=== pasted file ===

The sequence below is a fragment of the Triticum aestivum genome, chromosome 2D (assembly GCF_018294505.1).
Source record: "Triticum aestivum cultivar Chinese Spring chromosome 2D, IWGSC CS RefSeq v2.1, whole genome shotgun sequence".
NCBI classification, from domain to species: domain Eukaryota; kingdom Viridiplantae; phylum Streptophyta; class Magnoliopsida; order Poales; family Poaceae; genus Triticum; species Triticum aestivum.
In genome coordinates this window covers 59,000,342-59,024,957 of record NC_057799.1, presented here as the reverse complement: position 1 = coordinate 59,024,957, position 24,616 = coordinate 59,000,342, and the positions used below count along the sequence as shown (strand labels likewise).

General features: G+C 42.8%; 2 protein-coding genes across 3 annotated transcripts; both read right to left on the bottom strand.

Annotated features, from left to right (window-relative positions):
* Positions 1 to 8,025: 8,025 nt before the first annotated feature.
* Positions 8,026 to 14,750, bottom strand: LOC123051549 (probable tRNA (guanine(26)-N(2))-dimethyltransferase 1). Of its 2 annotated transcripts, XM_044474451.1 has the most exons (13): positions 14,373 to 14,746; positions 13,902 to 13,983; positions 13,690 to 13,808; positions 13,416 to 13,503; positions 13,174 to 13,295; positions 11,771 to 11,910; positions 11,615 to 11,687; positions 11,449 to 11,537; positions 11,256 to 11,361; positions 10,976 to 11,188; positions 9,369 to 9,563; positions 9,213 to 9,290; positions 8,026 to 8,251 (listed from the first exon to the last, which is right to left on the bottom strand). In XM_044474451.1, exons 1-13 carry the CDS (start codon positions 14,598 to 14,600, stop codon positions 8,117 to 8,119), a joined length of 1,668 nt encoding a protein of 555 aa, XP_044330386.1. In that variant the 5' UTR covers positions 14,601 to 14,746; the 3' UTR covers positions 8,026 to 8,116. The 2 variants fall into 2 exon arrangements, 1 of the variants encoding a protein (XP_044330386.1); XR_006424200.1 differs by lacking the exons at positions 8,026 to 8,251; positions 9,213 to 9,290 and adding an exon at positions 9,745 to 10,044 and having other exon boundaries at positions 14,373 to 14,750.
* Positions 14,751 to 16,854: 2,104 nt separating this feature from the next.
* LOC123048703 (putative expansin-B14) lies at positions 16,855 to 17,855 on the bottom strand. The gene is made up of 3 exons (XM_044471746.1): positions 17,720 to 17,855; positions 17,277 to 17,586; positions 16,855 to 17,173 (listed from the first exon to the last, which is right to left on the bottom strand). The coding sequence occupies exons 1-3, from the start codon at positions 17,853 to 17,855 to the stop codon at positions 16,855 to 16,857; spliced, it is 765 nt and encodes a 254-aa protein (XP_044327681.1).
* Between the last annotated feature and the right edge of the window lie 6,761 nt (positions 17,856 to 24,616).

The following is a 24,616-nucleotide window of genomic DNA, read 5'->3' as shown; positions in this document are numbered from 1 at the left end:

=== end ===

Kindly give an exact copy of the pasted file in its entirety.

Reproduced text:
The sequence below is a fragment of the Triticum aestivum genome, chromosome 2D (assembly GCF_018294505.1).
Source record: "Triticum aestivum cultivar Chinese Spring chromosome 2D, IWGSC CS RefSeq v2.1, whole genome shotgun sequence".
NCBI classification, from domain to species: domain Eukaryota; kingdom Viridiplantae; phylum Streptophyta; class Magnoliopsida; order Poales; family Poaceae; genus Triticum; species Triticum aestivum.
In genome coordinates this window covers 59,000,342-59,024,957 of record NC_057799.1, presented here as the reverse complement: position 1 = coordinate 59,024,957, position 24,616 = coordinate 59,000,342, and the positions used below count along the sequence as shown (strand labels likewise).

General features: G+C 42.8%; 2 protein-coding genes across 3 annotated transcripts; both read right to left on the bottom strand.

Annotated features, from left to right (window-relative positions):
* Positions 1 to 8,025: 8,025 nt before the first annotated feature.
* Positions 8,026 to 14,750, bottom strand: LOC123051549 (probable tRNA (guanine(26)-N(2))-dimethyltransferase 1). Of its 2 annotated transcripts, XM_044474451.1 has the most exons (13): positions 14,373 to 14,746; positions 13,902 to 13,983; positions 13,690 to 13,808; positions 13,416 to 13,503; positions 13,174 to 13,295; positions 11,771 to 11,910; positions 11,615 to 11,687; positions 11,449 to 11,537; positions 11,256 to 11,361; positions 10,976 to 11,188; positions 9,369 to 9,563; positions 9,213 to 9,290; positions 8,026 to 8,251 (listed from the first exon to the last, which is right to left on the bottom strand). In XM_044474451.1, exons 1-13 carry the CDS (start codon positions 14,598 to 14,600, stop codon positions 8,117 to 8,119), a joined length of 1,668 nt encoding a protein of 555 aa, XP_044330386.1. In that variant the 5' UTR covers positions 14,601 to 14,746; the 3' UTR covers positions 8,026 to 8,116. The 2 variants fall into 2 exon arrangements, 1 of the variants encoding a protein (XP_044330386.1); XR_006424200.1 differs by lacking the exons at positions 8,026 to 8,251; positions 9,213 to 9,290 and adding an exon at positions 9,745 to 10,044 and having other exon boundaries at positions 14,373 to 14,750.
* Positions 14,751 to 16,854: 2,104 nt separating this feature from the next.
* LOC123048703 (putative expansin-B14) lies at positions 16,855 to 17,855 on the bottom strand. The gene is made up of 3 exons (XM_044471746.1): positions 17,720 to 17,855; positions 17,277 to 17,586; positions 16,855 to 17,173 (listed from the first exon to the last, which is right to left on the bottom strand). The coding sequence occupies exons 1-3, from the start codon at positions 17,853 to 17,855 to the stop codon at positions 16,855 to 16,857; spliced, it is 765 nt and encodes a 254-aa protein (XP_044327681.1).
* Between the last annotated feature and the right edge of the window lie 6,761 nt (positions 17,856 to 24,616).

The following is a 24,616-nucleotide window of genomic DNA, read 5'->3' as shown; positions in this document are numbered from 1 at the left end: